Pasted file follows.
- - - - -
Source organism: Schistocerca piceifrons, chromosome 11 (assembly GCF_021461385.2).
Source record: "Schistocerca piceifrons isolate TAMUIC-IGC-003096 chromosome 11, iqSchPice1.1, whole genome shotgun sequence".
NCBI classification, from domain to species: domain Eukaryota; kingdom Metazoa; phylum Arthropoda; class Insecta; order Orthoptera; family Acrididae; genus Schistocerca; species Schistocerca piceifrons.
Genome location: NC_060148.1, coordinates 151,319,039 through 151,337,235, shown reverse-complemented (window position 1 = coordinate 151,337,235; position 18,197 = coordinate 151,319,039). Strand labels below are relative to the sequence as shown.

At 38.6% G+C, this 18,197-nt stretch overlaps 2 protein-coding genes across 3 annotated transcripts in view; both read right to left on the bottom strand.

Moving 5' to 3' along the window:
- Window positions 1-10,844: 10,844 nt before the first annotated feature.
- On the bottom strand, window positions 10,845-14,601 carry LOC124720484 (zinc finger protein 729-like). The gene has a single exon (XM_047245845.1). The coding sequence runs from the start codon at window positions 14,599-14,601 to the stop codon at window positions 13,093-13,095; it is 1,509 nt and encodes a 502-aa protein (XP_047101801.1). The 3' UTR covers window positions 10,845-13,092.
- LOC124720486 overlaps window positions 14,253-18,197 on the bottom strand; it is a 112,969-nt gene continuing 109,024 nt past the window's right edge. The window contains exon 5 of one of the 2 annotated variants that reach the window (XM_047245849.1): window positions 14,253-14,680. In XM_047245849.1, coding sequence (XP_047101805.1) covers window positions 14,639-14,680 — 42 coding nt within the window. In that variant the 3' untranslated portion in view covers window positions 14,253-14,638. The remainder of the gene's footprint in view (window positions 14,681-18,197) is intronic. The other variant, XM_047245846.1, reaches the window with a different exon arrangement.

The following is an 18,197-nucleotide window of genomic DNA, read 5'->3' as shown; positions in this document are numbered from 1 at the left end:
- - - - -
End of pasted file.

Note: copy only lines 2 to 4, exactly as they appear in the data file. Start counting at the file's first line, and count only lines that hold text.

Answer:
Source record: "Schistocerca piceifrons isolate TAMUIC-IGC-003096 chromosome 11, iqSchPice1.1, whole genome shotgun sequence".
NCBI classification, from domain to species: domain Eukaryota; kingdom Metazoa; phylum Arthropoda; class Insecta; order Orthoptera; family Acrididae; genus Schistocerca; species Schistocerca piceifrons.
Genome location: NC_060148.1, coordinates 151,319,039 through 151,337,235, shown reverse-complemented (window position 1 = coordinate 151,337,235; position 18,197 = coordinate 151,319,039). Strand labels below are relative to the sequence as shown.